The Mint Hut, surrounded by the Talkeetna Mountains of Alaska

The Mint Hut, with Doublemint, Peppermint, and Triplemint Spires in the background. The Bomber Traverse huts are maintained entirely through volunteer efforts and donations. If you plan on using them, please donate or sign up for membership with the Mountaineering Club of Alaska and the American Alpine Club. Please treat the huts respectfully and clean them thoroughly when you leave so that they’re ready for the next group!

Map Editions

  • Edition 1.3 – 51MB PNG – Added names (Snowbird Village Site, Lane Hut Site, the Monolith, Kendalmint, Tenemint). Added relief shading. Corrected mistake on legend re: glacier boundaries. Thanks to Fred Trimble for creating the relief shading layer, suggesting new ways to distribute digitally, and providing additional place names.
  • Edition 1.2 – 36MB PNG – Changed names (Didilkama to Didilkama Peak, Yisba to Yisbo Peak, Lower Spire to Lower Tower, Teeny Weeny to Teni Weni, 3-Bell Spire to Three Bell Spire). Added names (Friendship Pass, Rae-Wallace, Black Prospect, Marmot, Peak 4068). Updated glacier boundaries (Wintergreen Glacier, unnamed glacier remnant above Upper Reed Lake). Moved peak locations (Yisbo Peak). Improved Bomber Traverse routes (Snowbird Hut to Bomber Hut, Bomber Hut to Bomber Pass). Removed notes about deficiencies in USGS maps–glaciers mistakenly omitted from 2016 maps are added in without notation. Slight changes to terrain notes and map legend. Thanks to Bretwood “Hig” Higman, Lang VanDommelen, Steve Gruhn, and William Finley for their assistance in reviewing Edition 1.1 and suggesting improvements for Edition 1.2.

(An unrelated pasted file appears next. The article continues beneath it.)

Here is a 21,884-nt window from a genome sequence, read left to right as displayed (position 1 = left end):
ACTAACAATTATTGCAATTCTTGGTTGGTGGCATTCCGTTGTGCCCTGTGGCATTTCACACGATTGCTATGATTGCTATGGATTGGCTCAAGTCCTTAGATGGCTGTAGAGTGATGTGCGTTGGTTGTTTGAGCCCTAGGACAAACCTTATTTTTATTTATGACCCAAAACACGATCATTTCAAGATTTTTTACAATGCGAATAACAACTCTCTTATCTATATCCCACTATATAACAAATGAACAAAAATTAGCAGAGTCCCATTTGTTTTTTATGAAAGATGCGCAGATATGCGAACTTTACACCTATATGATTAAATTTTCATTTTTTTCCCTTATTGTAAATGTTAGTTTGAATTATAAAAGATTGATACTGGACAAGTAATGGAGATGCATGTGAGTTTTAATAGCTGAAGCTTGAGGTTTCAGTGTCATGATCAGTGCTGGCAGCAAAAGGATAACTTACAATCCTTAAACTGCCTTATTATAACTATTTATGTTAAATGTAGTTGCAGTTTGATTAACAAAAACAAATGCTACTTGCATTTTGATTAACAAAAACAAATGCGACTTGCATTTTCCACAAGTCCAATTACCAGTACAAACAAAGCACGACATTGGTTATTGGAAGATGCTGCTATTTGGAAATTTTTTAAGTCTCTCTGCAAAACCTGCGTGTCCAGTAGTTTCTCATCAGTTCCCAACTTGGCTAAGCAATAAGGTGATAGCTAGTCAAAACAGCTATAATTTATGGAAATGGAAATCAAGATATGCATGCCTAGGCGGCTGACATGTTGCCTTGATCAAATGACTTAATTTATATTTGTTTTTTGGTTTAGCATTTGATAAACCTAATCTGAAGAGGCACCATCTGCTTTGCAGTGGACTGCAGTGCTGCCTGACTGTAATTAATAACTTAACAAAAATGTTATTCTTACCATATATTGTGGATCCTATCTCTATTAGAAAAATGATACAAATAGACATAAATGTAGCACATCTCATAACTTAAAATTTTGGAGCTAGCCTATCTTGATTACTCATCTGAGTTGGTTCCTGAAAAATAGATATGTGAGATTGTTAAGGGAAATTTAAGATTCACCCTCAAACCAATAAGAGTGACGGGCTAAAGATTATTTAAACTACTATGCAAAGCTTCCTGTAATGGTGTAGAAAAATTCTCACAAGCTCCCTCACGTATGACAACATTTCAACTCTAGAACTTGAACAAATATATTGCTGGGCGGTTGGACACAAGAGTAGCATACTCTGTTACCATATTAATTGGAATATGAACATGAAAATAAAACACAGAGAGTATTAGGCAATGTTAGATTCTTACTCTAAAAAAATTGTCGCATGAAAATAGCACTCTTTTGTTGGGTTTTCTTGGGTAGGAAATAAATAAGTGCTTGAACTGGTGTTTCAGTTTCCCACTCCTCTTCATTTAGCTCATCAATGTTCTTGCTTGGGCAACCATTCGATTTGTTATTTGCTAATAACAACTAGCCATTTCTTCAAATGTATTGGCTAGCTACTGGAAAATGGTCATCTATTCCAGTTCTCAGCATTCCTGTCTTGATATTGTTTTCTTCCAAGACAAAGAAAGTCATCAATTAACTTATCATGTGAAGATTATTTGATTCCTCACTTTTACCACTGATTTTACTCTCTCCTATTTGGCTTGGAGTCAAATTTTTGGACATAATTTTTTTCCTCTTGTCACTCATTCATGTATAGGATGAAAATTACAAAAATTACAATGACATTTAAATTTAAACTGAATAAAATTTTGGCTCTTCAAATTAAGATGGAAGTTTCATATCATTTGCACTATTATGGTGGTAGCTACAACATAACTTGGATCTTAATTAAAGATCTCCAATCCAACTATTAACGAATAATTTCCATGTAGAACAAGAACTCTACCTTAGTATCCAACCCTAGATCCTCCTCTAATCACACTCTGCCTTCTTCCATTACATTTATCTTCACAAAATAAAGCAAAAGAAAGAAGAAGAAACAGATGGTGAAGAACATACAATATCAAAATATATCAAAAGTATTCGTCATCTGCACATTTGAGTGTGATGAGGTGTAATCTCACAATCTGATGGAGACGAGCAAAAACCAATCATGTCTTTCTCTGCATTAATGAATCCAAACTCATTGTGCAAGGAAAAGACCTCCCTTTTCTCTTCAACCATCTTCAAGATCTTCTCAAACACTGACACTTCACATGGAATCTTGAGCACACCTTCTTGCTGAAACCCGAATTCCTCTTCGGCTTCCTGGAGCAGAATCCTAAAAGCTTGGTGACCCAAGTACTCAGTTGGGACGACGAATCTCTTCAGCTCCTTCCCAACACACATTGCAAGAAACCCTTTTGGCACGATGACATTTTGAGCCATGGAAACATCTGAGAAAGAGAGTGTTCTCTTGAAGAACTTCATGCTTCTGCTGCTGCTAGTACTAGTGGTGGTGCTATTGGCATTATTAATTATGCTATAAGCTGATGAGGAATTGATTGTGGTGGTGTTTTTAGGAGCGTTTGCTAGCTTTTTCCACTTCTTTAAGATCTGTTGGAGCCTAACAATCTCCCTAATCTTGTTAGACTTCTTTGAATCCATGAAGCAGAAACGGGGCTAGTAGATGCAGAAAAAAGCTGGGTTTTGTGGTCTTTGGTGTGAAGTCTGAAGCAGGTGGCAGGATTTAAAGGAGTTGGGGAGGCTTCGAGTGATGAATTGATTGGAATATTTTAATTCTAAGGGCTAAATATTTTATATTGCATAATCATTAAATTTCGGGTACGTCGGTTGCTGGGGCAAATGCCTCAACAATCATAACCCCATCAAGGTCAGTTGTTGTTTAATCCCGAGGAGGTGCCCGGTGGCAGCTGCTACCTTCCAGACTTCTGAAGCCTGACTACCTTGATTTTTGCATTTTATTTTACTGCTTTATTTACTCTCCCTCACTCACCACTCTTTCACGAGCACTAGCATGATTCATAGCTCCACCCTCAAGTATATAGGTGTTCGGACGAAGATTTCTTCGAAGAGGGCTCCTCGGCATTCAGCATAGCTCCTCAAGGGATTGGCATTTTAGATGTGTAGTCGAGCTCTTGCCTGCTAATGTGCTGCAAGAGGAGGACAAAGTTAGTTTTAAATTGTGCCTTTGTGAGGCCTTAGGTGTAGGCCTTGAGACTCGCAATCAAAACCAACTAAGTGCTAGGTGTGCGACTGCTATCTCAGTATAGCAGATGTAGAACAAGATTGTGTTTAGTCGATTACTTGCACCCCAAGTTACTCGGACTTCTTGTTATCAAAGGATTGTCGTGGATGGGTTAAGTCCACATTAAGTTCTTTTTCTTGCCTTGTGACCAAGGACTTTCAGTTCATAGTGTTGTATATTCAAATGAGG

• Edition 1.1 – 36MB PNG
Tim Treuer carrying the Bomber Traverse Map in a backpack

Tim Treuer carrying a laminated first edition of the Bomber Traverse Map to the Snowbird Hut, August 2017.